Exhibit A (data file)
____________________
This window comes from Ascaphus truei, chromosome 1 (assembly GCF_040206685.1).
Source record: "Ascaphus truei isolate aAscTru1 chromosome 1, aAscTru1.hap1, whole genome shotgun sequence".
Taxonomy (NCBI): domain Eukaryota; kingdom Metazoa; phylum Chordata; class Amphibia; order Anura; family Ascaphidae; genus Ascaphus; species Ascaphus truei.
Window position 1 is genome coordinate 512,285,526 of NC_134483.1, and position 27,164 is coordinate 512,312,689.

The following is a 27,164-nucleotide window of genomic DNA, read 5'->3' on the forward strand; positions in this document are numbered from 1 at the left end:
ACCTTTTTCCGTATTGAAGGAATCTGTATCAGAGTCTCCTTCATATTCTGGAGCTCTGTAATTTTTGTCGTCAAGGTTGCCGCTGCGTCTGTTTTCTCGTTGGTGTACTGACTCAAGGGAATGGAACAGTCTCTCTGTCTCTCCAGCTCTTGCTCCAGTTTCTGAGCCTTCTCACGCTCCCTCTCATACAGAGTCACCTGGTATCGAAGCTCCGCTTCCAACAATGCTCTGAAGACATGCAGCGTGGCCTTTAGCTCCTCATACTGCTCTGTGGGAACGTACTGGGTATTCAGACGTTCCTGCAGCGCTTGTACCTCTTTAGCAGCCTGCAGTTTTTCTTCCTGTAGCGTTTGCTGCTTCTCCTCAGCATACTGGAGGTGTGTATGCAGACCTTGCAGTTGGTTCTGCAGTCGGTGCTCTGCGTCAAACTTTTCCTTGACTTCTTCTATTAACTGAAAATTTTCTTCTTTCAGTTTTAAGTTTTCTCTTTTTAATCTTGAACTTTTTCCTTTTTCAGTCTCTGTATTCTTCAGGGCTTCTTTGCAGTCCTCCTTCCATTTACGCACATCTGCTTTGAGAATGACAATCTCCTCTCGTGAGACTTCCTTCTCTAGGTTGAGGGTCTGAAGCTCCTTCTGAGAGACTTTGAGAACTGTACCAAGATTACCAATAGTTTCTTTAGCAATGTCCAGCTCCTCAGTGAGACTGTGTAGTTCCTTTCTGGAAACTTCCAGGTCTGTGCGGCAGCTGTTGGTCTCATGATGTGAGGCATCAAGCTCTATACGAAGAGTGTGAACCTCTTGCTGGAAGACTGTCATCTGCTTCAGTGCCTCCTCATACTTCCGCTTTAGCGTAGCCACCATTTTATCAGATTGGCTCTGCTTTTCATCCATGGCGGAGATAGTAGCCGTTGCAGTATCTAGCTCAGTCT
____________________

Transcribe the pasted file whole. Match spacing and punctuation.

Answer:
This window comes from Ascaphus truei, chromosome 1 (assembly GCF_040206685.1).
Source record: "Ascaphus truei isolate aAscTru1 chromosome 1, aAscTru1.hap1, whole genome shotgun sequence".
Taxonomy (NCBI): domain Eukaryota; kingdom Metazoa; phylum Chordata; class Amphibia; order Anura; family Ascaphidae; genus Ascaphus; species Ascaphus truei.
Window position 1 is genome coordinate 512,285,526 of NC_134483.1, and position 27,164 is coordinate 512,312,689.

The following is a 27,164-nucleotide window of genomic DNA, read 5'->3' on the forward strand; positions in this document are numbered from 1 at the left end:
ACCTTTTTCCGTATTGAAGGAATCTGTATCAGAGTCTCCTTCATATTCTGGAGCTCTGTAATTTTTGTCGTCAAGGTTGCCGCTGCGTCTGTTTTCTCGTTGGTGTACTGACTCAAGGGAATGGAACAGTCTCTCTGTCTCTCCAGCTCTTGCTCCAGTTTCTGAGCCTTCTCACGCTCCCTCTCATACAGAGTCACCTGGTATCGAAGCTCCGCTTCCAACAATGCTCTGAAGACATGCAGCGTGGCCTTTAGCTCCTCATACTGCTCTGTGGGAACGTACTGGGTATTCAGACGTTCCTGCAGCGCTTGTACCTCTTTAGCAGCCTGCAGTTTTTCTTCCTGTAGCGTTTGCTGCTTCTCCTCAGCATACTGGAGGTGTGTATGCAGACCTTGCAGTTGGTTCTGCAGTCGGTGCTCTGCGTCAAACTTTTCCTTGACTTCTTCTATTAACTGAAAATTTTCTTCTTTCAGTTTTAAGTTTTCTCTTTTTAATCTTGAACTTTTTCCTTTTTCAGTCTCTGTATTCTTCAGGGCTTCTTTGCAGTCCTCCTTCCATTTACGCACATCTGCTTTGAGAATGACAATCTCCTCTCGTGAGACTTCCTTCTCTAGGTTGAGGGTCTGAAGCTCCTTCTGAGAGACTTTGAGAACTGTACCAAGATTACCAATAGTTTCTTTAGCAATGTCCAGCTCCTCAGTGAGACTGTGTAGTTCCTTTCTGGAAACTTCCAGGTCTGTGCGGCAGCTGTTGGTCTCATGATGTGAGGCATCAAGCTCTATACGAAGAGTGTGAACCTCTTGCTGGAAGACTGTCATCTGCTTCAGTGCCTCCTCATACTTCCGCTTTAGCGTAGCCACCATTTTATCAGATTGGCTCTGCTTTTCATCCATGGCGGAGATAGTAGCCGTTGCAGTATCTAGCTCAGTCT